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I have a stock 6.5 installed in 96 3500hd and looking to keep it that way. I recently replaced the injector pump and accuired the GM Tech 2 to get it in time. The truck starts very well and sounds good, pulls a trailer with a load ok but seems to lack power. When using the Tech 2 I noticed the boost pressure reads 14 psi at idle of 700 rpm, then when under load advances from 14 to 26psi. I have an axuillary boost gauge installed that reads at idle 0psi and advances to around 15psi under lload. Thinking I had a bad boost sensor on the intake, I replaced it only to have the same results, 14psi at idle. I'm guessing that if the ECM thinks it has more Boost than it actually has, it will limit power. The Tech 2 tool has a manual operate test to operate the wastegate valve, and it is working properly. Is there a way to calibrate the actual boost pressure or could somthing else be causing the erronous boost pressure reading?
 

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Welcome to DieselPlace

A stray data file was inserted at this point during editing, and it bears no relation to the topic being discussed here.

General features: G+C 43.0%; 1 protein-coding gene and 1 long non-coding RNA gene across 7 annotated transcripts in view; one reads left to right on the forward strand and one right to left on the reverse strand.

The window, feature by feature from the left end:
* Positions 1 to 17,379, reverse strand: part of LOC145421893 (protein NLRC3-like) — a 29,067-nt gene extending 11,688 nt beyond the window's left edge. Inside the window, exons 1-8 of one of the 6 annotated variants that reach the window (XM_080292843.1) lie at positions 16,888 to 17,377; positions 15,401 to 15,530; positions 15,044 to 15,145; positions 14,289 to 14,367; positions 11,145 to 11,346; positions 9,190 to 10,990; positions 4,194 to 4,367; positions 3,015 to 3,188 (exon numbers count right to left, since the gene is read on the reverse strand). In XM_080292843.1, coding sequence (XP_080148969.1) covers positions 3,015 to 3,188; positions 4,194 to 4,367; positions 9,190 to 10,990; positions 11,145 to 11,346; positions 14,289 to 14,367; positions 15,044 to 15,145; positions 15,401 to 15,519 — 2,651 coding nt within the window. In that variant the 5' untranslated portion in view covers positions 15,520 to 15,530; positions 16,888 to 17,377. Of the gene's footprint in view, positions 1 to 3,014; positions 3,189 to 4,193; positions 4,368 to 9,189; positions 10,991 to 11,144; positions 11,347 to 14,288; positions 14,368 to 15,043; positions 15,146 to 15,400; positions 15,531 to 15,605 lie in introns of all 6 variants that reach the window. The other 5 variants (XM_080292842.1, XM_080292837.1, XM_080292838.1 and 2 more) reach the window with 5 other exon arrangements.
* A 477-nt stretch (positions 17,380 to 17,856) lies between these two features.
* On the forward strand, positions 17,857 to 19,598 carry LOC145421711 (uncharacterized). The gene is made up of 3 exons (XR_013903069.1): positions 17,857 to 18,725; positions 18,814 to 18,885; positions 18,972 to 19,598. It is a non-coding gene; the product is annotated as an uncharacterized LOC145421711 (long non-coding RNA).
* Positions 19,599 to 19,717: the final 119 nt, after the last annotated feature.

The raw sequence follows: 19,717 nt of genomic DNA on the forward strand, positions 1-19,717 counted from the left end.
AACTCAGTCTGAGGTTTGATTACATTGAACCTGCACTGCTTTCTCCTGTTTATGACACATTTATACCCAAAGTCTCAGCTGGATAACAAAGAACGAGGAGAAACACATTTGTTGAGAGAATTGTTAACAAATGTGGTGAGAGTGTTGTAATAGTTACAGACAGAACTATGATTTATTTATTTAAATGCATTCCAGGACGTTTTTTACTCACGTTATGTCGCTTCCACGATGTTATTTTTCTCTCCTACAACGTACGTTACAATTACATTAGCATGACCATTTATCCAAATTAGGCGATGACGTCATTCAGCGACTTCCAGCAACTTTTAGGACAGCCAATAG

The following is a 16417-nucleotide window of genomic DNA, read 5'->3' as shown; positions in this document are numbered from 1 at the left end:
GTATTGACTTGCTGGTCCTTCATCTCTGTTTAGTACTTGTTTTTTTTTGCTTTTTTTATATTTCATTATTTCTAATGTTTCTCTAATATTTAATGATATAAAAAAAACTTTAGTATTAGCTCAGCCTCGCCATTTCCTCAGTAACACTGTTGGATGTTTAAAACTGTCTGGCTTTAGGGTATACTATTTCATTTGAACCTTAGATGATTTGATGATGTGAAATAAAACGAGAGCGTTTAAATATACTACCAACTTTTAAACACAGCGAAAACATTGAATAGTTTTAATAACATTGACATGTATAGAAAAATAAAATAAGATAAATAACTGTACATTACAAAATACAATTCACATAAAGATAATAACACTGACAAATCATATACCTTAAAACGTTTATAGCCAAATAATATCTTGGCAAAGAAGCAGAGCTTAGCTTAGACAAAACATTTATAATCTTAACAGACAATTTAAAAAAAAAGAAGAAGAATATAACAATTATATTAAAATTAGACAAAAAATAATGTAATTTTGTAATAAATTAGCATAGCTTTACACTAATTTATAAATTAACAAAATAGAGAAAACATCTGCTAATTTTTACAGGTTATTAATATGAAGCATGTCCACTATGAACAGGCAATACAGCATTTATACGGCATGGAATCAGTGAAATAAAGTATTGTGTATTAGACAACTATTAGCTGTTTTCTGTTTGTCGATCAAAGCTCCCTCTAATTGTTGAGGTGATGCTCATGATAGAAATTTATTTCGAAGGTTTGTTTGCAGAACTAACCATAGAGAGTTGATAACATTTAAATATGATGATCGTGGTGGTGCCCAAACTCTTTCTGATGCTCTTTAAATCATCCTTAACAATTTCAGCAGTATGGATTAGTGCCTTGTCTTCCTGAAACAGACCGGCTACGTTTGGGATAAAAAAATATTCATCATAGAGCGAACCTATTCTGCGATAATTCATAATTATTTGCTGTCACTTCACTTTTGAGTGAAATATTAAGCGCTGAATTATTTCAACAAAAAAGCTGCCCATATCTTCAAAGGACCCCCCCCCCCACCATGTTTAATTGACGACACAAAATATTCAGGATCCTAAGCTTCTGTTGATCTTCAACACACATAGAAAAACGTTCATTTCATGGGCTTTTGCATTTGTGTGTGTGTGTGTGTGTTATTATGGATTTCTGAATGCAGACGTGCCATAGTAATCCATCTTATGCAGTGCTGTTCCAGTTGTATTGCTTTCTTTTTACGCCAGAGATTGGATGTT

The stock programming of the ECM will not allow boost levels to go over 12psi.
If the ECM detects levels above 12psi the ECM will fuel limp the engine to protect itself and set the CEL on the dash.
 

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Thank you. Any sugestions on how to resolve the issue?
Check for any stored codes.
Go through all grounds using the grounds link in the 6.5L FAQ page
 

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That is normal.
You have to subtract the BARO reading from the BOOST reading to get actual boost.
BARO should be about 14psi and is collected when the engine is first started.
Both readings come from the same MAP sensor on OBD2 trucks.
 

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Manifold Absolute Pressure is what the electronics are using, the signal from the sensor is varying voltage. The reason for this is operation at altitude where atmospheric pressure is lower.

The engine control monitors the volume of diesel injected, since liquid density is less temperature dependent, this is am adequate measure of mass flow. Air density is both temperature and pressure dependent, if absolute pressure and temperature are known, density is easily calculated.

Most computer controlled engines use both MAP and mass flow sensors for initial fuel trim. Temperature is also used, mostly for timing but also a check on MAF and MAP. Most modern diesels use all three as soot and nitrogen oxide emission control.
 

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The Tech II reads atmospheric pressure not PSI. Little confusing but that's what you are reading which is normal.
 
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